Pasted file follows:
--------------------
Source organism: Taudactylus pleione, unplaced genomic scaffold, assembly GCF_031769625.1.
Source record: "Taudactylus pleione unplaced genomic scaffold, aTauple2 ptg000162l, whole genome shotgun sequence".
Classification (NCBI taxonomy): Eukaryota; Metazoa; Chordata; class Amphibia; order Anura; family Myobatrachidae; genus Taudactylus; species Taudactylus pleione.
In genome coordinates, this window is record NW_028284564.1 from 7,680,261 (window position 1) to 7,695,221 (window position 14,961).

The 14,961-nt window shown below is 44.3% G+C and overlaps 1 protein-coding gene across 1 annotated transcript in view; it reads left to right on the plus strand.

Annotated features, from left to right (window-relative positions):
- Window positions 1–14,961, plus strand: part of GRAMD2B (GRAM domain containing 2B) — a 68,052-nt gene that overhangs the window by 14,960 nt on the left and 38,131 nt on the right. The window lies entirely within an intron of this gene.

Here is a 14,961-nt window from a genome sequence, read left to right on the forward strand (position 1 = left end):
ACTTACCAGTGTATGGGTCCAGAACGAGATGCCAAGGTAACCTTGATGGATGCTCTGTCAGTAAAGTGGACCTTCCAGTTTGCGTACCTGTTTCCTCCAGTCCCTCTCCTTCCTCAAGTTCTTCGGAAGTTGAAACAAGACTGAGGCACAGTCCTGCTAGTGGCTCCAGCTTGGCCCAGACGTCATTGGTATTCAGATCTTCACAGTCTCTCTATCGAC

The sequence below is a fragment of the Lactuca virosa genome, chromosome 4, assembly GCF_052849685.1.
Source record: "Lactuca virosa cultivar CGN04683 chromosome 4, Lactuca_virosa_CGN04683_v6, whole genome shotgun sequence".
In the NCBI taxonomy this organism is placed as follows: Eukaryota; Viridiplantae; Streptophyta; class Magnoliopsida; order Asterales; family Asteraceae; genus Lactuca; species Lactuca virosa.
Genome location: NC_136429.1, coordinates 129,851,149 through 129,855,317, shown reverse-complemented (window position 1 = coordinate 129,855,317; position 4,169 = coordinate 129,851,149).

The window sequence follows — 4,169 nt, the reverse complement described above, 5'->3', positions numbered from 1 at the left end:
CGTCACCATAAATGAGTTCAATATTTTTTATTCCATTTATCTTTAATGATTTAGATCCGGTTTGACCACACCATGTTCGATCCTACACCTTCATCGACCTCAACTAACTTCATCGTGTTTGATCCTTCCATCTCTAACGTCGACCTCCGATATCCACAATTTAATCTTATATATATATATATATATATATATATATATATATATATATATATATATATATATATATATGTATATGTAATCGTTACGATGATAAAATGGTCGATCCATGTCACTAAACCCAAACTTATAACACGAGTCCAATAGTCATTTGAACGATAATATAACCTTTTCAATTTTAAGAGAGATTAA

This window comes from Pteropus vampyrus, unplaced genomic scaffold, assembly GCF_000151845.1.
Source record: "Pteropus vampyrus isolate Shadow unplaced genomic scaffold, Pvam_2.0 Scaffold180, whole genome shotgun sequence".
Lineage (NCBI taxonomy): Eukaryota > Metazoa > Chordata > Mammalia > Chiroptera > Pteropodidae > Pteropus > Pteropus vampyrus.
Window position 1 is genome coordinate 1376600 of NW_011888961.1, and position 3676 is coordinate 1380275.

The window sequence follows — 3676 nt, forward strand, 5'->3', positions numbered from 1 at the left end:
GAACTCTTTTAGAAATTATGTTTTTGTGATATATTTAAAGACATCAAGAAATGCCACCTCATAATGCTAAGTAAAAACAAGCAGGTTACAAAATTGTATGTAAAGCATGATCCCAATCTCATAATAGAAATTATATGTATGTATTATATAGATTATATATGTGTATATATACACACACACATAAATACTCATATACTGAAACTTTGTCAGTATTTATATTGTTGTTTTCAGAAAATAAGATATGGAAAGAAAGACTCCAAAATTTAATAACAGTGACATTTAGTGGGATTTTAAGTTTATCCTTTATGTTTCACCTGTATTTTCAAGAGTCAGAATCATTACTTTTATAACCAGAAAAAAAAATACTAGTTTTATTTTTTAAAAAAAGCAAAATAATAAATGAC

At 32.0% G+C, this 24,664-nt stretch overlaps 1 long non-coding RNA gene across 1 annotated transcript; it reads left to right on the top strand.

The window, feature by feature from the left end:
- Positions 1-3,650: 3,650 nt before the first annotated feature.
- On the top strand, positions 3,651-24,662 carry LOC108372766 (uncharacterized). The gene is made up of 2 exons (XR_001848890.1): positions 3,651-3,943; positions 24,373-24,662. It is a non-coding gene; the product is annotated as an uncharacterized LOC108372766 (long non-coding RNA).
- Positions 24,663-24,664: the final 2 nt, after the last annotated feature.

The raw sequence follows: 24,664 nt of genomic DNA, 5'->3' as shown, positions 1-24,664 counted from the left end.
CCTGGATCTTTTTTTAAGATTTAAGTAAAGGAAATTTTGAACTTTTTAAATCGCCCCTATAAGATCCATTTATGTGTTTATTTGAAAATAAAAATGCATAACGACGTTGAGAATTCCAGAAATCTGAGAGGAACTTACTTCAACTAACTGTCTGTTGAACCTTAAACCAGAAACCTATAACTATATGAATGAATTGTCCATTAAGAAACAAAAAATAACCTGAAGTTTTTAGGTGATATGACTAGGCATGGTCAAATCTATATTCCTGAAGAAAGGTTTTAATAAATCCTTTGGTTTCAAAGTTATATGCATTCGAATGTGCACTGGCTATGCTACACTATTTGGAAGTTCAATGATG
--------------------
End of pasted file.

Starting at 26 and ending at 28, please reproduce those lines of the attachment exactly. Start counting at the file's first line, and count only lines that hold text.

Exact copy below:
- Positions 24,663-24,664: the final 2 nt, after the last annotated feature.

The raw sequence follows: 24,664 nt of genomic DNA, 5'->3' as shown, positions 1-24,664 counted from the left end.
CCTGGATCTTTTTTTAAGATTTAAGTAAAGGAAATTTTGAACTTTTTAAATCGCCCCTATAAGATCCATTTATGTGTTTATTTGAAAATAAAAATGCATAACGACGTTGAGAATTCCAGAAATCTGAGAGGAACTTACTTCAACTAACTGTCTGTTGAACCTTAAACCAGAAACCTATAACTATATGAATGAATTGTCCATTAAGAAACAAAAAATAACCTGAAGTTTTTAGGTGATATGACTAGGCATGGTCAAATCTATATTCCTGAAGAAAGGTTTTAATAAATCCTTTGGTTTCAAAGTTATATGCATTCGAATGTGCACTGGCTATGCTACACTATTTGGAAGTTCAATGATG